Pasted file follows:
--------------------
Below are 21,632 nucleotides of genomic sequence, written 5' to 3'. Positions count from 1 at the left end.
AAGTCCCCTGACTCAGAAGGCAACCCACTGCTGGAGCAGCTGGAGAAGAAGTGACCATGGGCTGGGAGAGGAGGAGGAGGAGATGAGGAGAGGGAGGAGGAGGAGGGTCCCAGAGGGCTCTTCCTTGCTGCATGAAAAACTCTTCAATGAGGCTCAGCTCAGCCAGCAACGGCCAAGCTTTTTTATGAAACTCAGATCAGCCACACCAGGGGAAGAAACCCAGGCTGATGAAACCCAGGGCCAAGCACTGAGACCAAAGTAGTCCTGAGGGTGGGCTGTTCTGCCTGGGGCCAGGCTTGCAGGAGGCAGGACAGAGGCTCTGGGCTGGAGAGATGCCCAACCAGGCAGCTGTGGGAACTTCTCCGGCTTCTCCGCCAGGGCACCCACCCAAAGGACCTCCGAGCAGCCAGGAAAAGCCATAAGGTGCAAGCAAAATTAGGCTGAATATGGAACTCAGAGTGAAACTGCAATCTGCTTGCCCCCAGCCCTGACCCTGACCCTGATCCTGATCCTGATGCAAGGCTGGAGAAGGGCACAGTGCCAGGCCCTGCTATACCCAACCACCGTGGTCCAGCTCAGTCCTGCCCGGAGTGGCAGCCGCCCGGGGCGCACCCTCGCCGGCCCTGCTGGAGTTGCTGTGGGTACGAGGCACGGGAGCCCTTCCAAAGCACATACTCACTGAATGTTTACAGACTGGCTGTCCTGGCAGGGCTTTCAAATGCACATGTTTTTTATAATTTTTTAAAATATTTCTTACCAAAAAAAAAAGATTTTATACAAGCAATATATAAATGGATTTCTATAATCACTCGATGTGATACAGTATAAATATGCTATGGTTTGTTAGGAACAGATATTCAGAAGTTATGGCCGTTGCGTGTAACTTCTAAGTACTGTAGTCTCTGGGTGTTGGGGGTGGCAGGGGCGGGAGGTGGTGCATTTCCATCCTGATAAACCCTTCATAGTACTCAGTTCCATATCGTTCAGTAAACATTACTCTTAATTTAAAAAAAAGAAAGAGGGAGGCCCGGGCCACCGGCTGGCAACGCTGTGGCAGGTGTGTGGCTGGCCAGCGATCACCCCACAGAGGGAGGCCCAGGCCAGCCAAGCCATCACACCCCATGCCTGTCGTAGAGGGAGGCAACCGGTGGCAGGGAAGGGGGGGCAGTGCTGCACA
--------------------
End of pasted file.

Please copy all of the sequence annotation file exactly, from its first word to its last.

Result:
Below are 21,632 nucleotides of genomic sequence, written 5' to 3'. Positions count from 1 at the left end.
AAGTCCCCTGACTCAGAAGGCAACCCACTGCTGGAGCAGCTGGAGAAGAAGTGACCATGGGCTGGGAGAGGAGGAGGAGGAGATGAGGAGAGGGAGGAGGAGGAGGGTCCCAGAGGGCTCTTCCTTGCTGCATGAAAAACTCTTCAATGAGGCTCAGCTCAGCCAGCAACGGCCAAGCTTTTTTATGAAACTCAGATCAGCCACACCAGGGGAAGAAACCCAGGCTGATGAAACCCAGGGCCAAGCACTGAGACCAAAGTAGTCCTGAGGGTGGGCTGTTCTGCCTGGGGCCAGGCTTGCAGGAGGCAGGACAGAGGCTCTGGGCTGGAGAGATGCCCAACCAGGCAGCTGTGGGAACTTCTCCGGCTTCTCCGCCAGGGCACCCACCCAAAGGACCTCCGAGCAGCCAGGAAAAGCCATAAGGTGCAAGCAAAATTAGGCTGAATATGGAACTCAGAGTGAAACTGCAATCTGCTTGCCCCCAGCCCTGACCCTGACCCTGATCCTGATCCTGATGCAAGGCTGGAGAAGGGCACAGTGCCAGGCCCTGCTATACCCAACCACCGTGGTCCAGCTCAGTCCTGCCCGGAGTGGCAGCCGCCCGGGGCGCACCCTCGCCGGCCCTGCTGGAGTTGCTGTGGGTACGAGGCACGGGAGCCCTTCCAAAGCACATACTCACTGAATGTTTACAGACTGGCTGTCCTGGCAGGGCTTTCAAATGCACATGTTTTTTATAATTTTTTAAAATATTTCTTACCAAAAAAAAAAGATTTTATACAAGCAATATATAAATGGATTTCTATAATCACTCGATGTGATACAGTATAAATATGCTATGGTTTGTTAGGAACAGATATTCAGAAGTTATGGCCGTTGCGTGTAACTTCTAAGTACTGTAGTCTCTGGGTGTTGGGGGTGGCAGGGGCGGGAGGTGGTGCATTTCCATCCTGATAAACCCTTCATAGTACTCAGTTCCATATCGTTCAGTAAACATTACTCTTAATTTAAAAAAAAGAAAGAGGGAGGCCCGGGCCACCGGCTGGCAACGCTGTGGCAGGTGTGTGGCTGGCCAGCGATCACCCCACAGAGGGAGGCCCAGGCCAGCCAAGCCATCACACCCCATGCCTGTCGTAGAGGGAGGCAACCGGTGGCAGGGAAGGGGGGGCAGTGCTGCACA